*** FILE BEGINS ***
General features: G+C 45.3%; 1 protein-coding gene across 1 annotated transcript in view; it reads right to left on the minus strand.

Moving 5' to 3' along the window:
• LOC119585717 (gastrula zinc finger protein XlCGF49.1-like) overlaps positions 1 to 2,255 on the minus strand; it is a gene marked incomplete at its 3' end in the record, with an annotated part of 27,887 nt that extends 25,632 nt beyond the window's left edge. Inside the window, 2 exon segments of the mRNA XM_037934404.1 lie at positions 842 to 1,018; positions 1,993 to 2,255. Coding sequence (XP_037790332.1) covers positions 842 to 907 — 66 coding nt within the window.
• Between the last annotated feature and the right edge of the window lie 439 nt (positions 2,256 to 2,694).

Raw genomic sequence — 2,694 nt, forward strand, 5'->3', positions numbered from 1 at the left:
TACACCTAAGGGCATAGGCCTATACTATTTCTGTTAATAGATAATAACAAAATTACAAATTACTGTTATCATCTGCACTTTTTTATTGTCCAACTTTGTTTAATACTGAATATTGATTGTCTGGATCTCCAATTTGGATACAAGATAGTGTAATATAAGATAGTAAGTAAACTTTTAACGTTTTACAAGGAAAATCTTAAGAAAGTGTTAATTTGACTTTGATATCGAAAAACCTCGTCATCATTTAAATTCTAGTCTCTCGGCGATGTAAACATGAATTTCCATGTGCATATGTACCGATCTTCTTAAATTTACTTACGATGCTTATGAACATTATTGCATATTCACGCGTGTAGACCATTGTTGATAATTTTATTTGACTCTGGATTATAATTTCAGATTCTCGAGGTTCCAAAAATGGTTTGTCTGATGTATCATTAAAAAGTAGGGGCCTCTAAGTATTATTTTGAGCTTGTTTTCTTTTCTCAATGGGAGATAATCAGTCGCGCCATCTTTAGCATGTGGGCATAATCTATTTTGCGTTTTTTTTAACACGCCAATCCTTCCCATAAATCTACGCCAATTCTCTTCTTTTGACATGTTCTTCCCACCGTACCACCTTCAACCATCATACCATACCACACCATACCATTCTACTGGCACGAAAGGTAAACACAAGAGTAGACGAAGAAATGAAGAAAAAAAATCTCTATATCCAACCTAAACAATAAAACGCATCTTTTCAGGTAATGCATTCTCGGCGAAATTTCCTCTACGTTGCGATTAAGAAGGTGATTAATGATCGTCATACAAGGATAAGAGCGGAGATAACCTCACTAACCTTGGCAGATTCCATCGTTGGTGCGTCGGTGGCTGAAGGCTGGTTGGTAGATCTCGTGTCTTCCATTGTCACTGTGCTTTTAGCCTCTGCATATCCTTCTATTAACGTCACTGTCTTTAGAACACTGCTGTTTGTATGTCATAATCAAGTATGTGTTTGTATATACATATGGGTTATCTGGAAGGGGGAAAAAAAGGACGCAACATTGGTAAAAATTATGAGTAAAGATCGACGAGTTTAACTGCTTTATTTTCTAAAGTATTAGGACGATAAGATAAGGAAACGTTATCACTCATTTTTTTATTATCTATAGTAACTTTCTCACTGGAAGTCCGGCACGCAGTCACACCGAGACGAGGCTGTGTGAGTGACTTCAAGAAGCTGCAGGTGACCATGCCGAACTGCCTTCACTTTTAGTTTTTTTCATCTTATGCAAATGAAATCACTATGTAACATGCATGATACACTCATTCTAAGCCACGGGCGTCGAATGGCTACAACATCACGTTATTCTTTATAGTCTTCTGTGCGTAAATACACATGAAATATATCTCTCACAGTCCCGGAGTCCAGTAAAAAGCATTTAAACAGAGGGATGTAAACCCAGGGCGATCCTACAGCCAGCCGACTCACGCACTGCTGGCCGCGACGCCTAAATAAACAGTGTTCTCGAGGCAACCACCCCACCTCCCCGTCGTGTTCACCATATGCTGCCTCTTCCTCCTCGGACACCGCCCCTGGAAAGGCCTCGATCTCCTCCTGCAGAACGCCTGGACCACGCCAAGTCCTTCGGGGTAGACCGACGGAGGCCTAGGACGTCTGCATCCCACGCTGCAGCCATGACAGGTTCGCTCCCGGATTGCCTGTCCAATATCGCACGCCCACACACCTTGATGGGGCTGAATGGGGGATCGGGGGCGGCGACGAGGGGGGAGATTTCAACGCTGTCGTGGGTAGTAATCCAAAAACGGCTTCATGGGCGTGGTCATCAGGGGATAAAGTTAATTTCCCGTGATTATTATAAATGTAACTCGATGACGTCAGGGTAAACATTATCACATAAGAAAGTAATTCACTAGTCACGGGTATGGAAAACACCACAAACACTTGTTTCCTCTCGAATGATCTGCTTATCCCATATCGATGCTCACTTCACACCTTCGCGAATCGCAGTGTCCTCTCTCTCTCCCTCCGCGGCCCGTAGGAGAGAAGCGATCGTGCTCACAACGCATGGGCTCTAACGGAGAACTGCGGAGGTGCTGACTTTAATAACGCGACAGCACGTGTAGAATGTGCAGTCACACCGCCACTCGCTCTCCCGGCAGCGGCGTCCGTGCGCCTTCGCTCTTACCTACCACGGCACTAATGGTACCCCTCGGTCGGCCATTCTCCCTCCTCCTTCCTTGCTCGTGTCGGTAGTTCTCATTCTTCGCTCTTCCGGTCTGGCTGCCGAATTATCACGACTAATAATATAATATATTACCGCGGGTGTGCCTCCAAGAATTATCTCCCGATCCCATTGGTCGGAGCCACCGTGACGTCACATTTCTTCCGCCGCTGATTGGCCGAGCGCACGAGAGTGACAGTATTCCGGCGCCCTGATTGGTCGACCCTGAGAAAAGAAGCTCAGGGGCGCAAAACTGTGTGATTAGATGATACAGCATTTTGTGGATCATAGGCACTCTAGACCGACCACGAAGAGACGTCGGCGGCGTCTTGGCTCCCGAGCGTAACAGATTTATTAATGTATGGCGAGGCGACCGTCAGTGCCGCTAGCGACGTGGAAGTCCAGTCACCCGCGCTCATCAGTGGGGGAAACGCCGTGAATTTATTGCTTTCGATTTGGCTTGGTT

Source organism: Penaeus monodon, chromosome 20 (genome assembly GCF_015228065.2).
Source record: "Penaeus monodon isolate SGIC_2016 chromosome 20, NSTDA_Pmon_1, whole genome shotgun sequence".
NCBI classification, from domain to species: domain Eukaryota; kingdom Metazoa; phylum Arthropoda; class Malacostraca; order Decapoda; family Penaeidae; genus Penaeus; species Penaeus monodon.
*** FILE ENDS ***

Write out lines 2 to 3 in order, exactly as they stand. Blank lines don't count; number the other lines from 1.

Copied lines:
Moving 5' to 3' along the window:
• LOC119585717 (gastrula zinc finger protein XlCGF49.1-like) overlaps positions 1 to 2,255 on the minus strand; it is a gene marked incomplete at its 3' end in the record, with an annotated part of 27,887 nt that extends 25,632 nt beyond the window's left edge. Inside the window, 2 exon segments of the mRNA XM_037934404.1 lie at positions 842 to 1,018; positions 1,993 to 2,255. Coding sequence (XP_037790332.1) covers positions 842 to 907 — 66 coding nt within the window.